Cold Days in Hell: American POWs in Korea

Cold Days in Hell: American POWs in Korea

Cold Days in Hell: American POWs in Korea

Cold Days in Hell: American POWs in Korea


Prisoners suffer in every conflict, but American servicemen captured during the Korean War faced a unique ordeal. Like prisoners in other wars, these men endured harsh conditions and brutal mistreatment at the hands of their captors.

In Korea, however, they faced something new: a deliberate enemy program of indoctrination and coercion designed to manipulate them for propaganda purposes. Most Americans rejected their captors' promise of a Marxist paradise, yet after the cease fire in 1953, American prisoners came home to face a second wave of attacks. Exploiting popular American fears of communist infiltration, critics portrayed the returning prisoners as weak-willed pawns who had been "brainwashed" into betraying their country.

The truth was far more complicated. Following the North Korean assault on the Republic of Korea in June of 1950, the invaders captured more than a thousand American soldiers and brutally executed hundreds more. American prisoners who survived their initial moments of captivity faced months of neglect, starvation, and brutal treatment as their captors marched them north toward prison camps in the Yalu River Valley.

Counterattacks by United Nations forces soon drove the North Koreans back across the 38th Parallel, but the unexpected intervention of Communist Chinese forces in November of 1950 led to the capture of several thousand more American prisoners. Neither the North Koreans nor their Chinese allies were prepared to house or feed the thousands of prisoners in their custody, and half of the Americans captured that winter perished for lack of food, shelter, and medicine. Subsequent communist efforts to indoctrinate and coerce propaganda statements from their prisoners sowed suspicion and doubt among those who survived.

Relying on memoirs, trial transcripts, debriefings, declassified government reports, published analysis, and media coverage, plus conversations, interviews, and correspondence with several dozen former prisoners, William Clark Latham Jr. seeks to correct misperceptions that still linger, six decades after the prisoners came home. Through careful research and solid historical narrative, Cold Days in Hell provides a detailed account of their captivity and offers valuable insights into an ongoing issue: the conduct of prisoners in the hands of enemy captors and the rules that should govern their treatment.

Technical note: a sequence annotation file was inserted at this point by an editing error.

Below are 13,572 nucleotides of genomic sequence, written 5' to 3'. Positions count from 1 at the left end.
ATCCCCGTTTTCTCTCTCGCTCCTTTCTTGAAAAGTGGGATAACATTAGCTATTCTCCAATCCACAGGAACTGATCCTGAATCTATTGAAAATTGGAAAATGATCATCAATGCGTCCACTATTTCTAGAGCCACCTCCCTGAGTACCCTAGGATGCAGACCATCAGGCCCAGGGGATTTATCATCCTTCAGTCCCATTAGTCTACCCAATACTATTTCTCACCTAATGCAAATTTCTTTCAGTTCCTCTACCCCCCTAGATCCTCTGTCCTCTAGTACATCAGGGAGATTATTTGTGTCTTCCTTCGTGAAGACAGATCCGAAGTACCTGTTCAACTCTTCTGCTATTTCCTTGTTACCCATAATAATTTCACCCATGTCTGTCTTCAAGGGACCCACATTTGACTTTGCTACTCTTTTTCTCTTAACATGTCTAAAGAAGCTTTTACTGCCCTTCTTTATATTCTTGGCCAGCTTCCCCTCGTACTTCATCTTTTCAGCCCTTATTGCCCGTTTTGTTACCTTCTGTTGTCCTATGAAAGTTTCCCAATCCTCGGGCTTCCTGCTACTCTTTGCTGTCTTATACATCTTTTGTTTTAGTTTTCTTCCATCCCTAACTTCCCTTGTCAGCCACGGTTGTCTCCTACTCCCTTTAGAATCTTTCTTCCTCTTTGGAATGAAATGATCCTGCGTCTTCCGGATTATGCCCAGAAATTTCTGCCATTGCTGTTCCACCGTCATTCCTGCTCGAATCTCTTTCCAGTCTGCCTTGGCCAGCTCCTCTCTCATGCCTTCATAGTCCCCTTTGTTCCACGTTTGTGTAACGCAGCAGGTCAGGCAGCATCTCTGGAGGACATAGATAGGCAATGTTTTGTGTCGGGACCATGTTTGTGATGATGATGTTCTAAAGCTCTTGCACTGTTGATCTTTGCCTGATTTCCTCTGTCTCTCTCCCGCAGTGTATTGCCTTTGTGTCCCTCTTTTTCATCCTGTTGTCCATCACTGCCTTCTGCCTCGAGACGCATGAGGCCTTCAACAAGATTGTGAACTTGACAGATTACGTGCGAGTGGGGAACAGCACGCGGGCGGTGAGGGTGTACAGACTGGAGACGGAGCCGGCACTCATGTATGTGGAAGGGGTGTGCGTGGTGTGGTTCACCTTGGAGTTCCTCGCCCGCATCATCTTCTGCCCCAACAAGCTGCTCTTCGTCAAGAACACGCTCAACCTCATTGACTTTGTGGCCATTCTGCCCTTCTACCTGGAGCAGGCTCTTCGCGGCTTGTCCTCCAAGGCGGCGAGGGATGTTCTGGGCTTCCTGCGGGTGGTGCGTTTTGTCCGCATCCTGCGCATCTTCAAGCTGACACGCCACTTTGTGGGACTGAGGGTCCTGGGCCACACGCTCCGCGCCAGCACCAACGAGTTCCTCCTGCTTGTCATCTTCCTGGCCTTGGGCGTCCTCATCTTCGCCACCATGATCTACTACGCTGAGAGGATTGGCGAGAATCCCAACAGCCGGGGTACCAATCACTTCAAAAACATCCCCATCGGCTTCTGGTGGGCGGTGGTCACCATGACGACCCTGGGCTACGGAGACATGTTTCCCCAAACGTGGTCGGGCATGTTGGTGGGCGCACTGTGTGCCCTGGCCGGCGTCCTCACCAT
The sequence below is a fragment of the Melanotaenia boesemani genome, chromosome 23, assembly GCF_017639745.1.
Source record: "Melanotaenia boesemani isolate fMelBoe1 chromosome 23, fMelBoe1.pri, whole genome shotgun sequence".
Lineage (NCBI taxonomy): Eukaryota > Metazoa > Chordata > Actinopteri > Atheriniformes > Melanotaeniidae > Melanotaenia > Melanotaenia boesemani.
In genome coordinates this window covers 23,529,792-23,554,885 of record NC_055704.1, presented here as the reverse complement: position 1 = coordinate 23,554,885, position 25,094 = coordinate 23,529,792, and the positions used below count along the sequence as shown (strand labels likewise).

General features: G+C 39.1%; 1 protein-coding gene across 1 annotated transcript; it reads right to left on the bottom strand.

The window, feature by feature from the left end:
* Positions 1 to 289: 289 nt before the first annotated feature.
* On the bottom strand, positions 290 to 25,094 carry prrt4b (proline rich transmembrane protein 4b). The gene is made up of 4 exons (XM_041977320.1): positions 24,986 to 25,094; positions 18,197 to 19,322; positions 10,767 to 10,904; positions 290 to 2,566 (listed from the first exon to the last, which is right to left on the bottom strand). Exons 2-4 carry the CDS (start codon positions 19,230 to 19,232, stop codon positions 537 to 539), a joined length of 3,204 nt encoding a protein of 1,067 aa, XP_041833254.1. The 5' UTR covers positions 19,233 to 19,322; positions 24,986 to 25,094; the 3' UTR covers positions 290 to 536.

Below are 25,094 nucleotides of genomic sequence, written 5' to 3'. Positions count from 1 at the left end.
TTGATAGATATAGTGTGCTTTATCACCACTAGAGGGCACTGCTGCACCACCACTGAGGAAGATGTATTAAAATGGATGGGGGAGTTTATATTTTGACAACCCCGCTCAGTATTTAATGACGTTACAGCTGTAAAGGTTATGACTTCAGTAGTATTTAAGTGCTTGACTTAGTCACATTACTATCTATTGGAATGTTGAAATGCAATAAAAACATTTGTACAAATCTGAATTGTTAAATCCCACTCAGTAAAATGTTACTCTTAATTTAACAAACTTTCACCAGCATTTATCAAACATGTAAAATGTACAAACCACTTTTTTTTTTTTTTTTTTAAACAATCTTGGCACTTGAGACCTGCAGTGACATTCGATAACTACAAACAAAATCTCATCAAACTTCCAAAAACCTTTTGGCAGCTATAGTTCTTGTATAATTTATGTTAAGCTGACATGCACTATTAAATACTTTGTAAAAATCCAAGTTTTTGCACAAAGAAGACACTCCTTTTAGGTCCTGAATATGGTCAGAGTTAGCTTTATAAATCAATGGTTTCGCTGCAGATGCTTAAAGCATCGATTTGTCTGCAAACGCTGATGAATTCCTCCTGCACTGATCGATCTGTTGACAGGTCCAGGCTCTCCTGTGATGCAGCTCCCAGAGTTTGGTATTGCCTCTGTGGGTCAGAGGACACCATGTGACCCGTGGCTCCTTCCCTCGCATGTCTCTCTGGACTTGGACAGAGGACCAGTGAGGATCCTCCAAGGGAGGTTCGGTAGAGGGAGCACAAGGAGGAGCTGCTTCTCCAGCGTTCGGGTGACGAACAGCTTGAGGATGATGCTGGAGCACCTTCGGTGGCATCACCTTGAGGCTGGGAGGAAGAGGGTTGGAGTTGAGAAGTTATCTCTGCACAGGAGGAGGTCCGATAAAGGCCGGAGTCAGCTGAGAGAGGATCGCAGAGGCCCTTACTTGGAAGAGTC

Private First Class Ray Mellin was playing pool in Kumamoto, Japan, when he learned about the Korean War. A radio announcer interrupted the Sunday- afternoon broadcast of a New York Yankees baseball game to report that North Korean forces had invaded the Republic of Korea (ROK). Mellin, a tall, twenty- two- year- old laboratory technician, had just stepped off the boat from the United States only days earlier, having survived a northern Pacific storm off the coast of Alaska. Mellin’s previous assignment had been in the Pentagon’s medical clinic. Shortly before shipping out for Japan, he remembered his hand shaking while taking a blood sample from Gen. Omar Bradley, then chairman of the Joint Chiefs. Bradley struck the young private as a “very nice man,” but friends later teased Mellin about being sent to Japan as punishment.

In fact, many troops agreed with Pfc. Leonard Korgie that occupation duty in Japan was “heaven.” Korgie’s infantry company was assigned to guard war criminals at Sugamo Prison and thus spent little time on military training, at least according to Korgie: “Life away from the prison consisted mostly of athletics, clubs, nightly dances, theater, and Japanese girls…. GI money and cigarettes went a long way on the black market.”

Mellin and Korgie were assigned to the 24th Infantry Division, one of four US Army divisions left in Japan after World War II. The American military’s postwar drawdown had left these units with only two- thirds of their authorized strength. In addition, poor discipline, high turnover, and “shabby ” equipment, left over from World War II and too often unserviceable, further eroded combat readiness. Whether five years of occupation duty had made American soldiers soft, as many historians later claimed, remains a topic for debate.

Under the command of Gen. Douglas MacArthur, these US forces had helped rebuild Japan’s shattered infrastructure and develop its consumer economy, creating a constitutional monarchy and a strong regional ally. The American presence and comparative wealth also fueled a booming trade in . . .

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